Pine Island Cranberry is about a week in to the harvest and our team is once again doing whatever it takes to get the crop safely in! We’re not quite running at full capacity every day yet, as it’s so early in the season, but all three teams have put in some work already.
“One of the first things we did this year was get the Crimson Queens off first,” says operations manager Matt Giberson. “There were some rot numbers last year that had us concerned with getting those off faster than we did last year, so we started with with all three crews. We also wanted to get the young stuff done because this early on, the canopy structure just isn’t there, so we wanted to keep our rot numbers as low as possible.” This mean that’s we’re also being a bit more lenient on color this year. “If we wait too long to increase TAcy [an acronym for “total anthocyanin concentration” and is a unit of color measurement used in a cranberry], rot will increase too much.” COO Bryan vonHahmann created a chart to put it in better perspective: 2% rot and 20 TAcy v. 5% rot and 35 TAcy, as a comparison. “The latter means that rot percentage outweighs color, so it’s better to get color off at 20 instead of waiting for it to max out,” Matt says.
Now that the young beds are done, our harvest crews are slowing down, as we’re not finding color where we need it be. However, this weekend is supposed to be cooler, which is what we’ve been waiting for; cranberries don’t begin to attain their full color until nights become cool. “It’s still not going to be as cold as we’d like it to be,” says Matt, “but hopefully we get good color this weekend. We’ll start up all three crews again and just go for it.”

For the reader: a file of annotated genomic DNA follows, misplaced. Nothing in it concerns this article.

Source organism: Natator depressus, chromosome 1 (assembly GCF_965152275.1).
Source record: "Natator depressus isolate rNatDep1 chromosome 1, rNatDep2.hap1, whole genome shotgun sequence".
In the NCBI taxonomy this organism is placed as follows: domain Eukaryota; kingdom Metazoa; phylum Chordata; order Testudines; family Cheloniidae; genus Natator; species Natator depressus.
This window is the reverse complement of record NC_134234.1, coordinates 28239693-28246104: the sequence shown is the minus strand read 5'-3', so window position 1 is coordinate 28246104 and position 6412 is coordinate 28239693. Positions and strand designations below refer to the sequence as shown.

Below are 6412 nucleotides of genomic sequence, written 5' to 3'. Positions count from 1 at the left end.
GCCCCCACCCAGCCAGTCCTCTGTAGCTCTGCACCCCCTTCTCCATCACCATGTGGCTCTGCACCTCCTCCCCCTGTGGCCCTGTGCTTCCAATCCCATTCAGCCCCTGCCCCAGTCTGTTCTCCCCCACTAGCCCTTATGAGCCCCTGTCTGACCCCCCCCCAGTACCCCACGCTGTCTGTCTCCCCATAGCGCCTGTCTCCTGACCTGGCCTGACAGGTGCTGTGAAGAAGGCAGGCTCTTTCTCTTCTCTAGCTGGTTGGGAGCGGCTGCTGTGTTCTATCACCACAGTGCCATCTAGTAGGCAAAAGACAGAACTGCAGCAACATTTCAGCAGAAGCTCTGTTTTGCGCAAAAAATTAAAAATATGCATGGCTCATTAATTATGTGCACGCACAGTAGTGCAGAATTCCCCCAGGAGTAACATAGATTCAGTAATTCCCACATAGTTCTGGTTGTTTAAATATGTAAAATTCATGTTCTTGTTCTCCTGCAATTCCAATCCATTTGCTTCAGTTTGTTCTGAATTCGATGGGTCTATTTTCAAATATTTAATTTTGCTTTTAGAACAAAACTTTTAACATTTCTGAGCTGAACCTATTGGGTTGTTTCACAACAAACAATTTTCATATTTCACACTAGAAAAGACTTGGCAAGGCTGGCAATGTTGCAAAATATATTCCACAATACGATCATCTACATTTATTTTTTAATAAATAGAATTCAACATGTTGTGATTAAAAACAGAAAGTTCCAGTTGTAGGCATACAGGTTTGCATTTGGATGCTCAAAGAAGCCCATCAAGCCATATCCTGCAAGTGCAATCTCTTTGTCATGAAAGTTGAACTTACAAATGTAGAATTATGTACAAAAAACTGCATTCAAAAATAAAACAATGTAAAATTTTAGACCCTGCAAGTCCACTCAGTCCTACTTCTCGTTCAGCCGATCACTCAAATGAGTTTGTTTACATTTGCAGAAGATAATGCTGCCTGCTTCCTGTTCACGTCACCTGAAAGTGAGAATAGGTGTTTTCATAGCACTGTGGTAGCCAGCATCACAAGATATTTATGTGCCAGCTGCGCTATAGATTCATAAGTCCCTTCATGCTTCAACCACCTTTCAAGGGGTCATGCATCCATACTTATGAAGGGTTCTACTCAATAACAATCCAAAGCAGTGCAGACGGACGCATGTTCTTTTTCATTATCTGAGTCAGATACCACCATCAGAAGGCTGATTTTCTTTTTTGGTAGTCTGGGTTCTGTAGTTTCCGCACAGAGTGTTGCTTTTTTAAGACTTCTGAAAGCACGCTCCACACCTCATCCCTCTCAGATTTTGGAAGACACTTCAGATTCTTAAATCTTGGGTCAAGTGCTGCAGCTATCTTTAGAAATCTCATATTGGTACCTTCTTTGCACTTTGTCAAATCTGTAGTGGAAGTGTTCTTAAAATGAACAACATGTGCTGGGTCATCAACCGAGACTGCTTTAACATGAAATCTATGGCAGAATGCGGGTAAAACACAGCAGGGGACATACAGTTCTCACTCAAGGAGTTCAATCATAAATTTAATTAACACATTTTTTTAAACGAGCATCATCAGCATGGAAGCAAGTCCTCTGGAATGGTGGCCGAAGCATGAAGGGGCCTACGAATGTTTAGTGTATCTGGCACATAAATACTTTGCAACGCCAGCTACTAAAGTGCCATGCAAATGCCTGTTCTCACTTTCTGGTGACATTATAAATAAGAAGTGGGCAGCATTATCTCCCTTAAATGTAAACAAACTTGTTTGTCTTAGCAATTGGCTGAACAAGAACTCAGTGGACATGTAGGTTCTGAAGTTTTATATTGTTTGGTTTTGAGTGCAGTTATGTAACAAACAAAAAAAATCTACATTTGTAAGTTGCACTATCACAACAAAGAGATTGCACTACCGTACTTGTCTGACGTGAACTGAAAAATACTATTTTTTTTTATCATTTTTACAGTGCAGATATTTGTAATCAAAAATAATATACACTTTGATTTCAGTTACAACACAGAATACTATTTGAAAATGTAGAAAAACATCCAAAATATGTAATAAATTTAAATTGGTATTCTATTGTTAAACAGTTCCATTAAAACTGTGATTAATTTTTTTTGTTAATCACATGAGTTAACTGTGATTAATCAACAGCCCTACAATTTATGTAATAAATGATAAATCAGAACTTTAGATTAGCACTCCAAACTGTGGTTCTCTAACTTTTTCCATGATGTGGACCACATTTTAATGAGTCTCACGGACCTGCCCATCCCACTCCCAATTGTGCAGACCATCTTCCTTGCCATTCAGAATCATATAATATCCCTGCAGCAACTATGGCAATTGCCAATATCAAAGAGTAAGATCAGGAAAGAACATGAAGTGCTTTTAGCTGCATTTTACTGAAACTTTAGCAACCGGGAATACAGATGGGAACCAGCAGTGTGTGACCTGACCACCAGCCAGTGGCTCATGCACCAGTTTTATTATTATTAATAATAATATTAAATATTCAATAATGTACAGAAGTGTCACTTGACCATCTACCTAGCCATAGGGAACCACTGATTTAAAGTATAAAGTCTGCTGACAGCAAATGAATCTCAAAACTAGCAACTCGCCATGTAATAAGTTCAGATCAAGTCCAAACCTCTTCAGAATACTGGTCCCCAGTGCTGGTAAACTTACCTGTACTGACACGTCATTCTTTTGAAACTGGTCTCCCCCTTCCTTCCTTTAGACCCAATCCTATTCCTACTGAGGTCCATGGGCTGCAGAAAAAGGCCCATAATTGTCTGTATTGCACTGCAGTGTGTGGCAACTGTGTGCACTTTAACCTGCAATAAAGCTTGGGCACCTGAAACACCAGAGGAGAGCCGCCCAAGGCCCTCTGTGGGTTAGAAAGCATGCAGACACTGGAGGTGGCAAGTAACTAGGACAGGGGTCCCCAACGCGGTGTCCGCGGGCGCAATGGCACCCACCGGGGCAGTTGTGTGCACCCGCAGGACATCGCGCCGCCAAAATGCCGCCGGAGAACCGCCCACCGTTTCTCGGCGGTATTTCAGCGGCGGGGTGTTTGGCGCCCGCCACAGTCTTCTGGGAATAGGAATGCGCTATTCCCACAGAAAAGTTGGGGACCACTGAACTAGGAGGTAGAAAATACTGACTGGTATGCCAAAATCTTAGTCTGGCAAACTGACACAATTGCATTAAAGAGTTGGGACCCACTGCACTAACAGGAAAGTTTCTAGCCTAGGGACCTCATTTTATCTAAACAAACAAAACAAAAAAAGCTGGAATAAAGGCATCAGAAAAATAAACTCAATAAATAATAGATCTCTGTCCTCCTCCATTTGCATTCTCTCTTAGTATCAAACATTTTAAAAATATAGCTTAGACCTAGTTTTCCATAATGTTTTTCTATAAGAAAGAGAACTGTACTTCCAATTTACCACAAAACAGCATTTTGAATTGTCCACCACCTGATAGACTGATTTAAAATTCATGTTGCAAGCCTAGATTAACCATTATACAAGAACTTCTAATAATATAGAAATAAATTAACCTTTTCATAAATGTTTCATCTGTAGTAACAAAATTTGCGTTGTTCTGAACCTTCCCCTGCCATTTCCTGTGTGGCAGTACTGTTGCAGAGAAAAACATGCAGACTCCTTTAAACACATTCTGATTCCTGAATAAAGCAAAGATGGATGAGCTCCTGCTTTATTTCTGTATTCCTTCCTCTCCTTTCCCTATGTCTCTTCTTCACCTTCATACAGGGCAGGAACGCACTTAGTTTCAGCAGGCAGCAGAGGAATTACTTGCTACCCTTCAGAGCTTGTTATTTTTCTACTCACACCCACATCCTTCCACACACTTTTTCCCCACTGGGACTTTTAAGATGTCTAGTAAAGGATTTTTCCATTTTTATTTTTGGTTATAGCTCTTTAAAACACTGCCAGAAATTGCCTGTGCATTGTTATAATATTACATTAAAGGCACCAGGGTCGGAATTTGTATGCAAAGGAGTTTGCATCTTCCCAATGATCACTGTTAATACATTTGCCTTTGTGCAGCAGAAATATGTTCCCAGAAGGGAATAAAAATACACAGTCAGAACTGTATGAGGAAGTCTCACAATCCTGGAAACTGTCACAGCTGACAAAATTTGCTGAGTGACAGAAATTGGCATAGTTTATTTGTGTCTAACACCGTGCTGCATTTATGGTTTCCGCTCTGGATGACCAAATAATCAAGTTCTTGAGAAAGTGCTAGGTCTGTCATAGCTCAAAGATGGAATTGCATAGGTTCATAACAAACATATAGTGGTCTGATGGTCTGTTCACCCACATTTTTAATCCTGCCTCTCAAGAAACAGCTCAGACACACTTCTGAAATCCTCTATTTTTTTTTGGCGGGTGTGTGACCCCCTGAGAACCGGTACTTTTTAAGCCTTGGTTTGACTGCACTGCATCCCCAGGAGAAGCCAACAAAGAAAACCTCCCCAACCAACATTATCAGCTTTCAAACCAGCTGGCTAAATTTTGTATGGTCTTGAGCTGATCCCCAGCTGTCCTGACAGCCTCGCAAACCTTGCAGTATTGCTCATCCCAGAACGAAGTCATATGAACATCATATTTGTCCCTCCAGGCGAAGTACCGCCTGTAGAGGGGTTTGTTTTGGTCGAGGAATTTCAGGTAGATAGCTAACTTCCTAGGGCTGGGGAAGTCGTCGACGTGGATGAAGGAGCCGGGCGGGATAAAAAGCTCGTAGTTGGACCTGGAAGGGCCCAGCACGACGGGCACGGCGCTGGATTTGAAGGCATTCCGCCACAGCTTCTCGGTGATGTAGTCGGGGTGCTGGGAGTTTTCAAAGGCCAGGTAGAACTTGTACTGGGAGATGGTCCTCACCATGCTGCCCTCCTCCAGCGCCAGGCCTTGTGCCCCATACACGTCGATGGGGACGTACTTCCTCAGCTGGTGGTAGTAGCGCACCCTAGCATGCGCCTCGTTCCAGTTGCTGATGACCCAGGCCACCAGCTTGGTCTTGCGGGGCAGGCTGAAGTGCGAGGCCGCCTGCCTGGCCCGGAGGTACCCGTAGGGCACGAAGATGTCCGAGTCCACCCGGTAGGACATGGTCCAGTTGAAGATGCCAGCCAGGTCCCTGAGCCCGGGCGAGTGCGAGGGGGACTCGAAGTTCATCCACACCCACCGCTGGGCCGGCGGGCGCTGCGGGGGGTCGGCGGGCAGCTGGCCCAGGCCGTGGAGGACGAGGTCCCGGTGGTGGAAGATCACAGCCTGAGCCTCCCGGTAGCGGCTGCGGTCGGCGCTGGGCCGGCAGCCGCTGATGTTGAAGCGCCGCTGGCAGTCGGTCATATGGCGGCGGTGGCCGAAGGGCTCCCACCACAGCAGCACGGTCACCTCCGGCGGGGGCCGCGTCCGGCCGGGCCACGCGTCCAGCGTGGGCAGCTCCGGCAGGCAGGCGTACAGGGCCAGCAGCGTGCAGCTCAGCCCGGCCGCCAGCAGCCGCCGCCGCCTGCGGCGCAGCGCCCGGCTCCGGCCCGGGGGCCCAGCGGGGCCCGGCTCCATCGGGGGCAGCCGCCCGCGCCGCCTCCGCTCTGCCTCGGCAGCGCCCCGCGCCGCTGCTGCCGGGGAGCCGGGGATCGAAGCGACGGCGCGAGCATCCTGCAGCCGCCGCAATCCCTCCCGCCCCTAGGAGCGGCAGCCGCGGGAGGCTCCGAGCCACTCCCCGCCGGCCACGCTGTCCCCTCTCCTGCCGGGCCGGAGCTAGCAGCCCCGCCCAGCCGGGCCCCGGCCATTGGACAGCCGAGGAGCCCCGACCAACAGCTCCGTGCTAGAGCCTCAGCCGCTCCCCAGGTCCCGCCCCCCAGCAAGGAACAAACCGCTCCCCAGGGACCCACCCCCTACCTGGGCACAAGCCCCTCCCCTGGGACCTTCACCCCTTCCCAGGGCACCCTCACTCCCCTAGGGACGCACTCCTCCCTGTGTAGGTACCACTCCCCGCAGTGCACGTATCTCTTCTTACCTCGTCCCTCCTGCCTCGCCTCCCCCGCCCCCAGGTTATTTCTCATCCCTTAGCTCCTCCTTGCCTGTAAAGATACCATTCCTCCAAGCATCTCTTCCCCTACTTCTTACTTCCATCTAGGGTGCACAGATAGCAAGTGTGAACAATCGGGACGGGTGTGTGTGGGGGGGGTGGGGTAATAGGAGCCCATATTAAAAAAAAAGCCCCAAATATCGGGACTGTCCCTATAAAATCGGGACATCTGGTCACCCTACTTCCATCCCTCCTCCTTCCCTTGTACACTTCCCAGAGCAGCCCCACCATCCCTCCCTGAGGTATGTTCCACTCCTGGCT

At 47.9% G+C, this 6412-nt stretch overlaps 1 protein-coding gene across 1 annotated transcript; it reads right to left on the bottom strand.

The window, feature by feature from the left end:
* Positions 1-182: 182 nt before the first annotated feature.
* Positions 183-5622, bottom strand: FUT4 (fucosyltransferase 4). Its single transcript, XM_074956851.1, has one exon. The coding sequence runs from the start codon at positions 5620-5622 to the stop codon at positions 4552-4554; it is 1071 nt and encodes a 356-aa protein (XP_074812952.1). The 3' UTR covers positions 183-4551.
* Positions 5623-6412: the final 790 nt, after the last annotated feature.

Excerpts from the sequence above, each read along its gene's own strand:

The amount of rain this year has also made a difference. The farm has received around ten inches of rain just this month alone, which is good in some ways, but also causes some difficulty. “It’s been a weird year,” Matt says. “Plenty of water for harvesting, though! Usually we have to be cautious but this year it’s much easier.” It also makes things more challenging for the equipment; we’ve finished the dam-widening project just prior to harvest, but the turnarounds for the tractor trailers still haven’t settled completely. “But now everything is tractor trailer accessible,” Matt says.
In addition to the easier accessibility, there’s good news for the fruit as well. “The Haines bed shows a lot of promise. Firmness in high 600s to 700s. There was some rot because of the canopy structure, but that’s going to happen in a young bed that’s not at full production yet, and the good fruit got good color and roundness. Beautiful fruit and hard as a rock,” Matt says. We’re hoping for great things from the Haines bed next year, and in the meantime, our crews will keep working to make this year another productive harvest!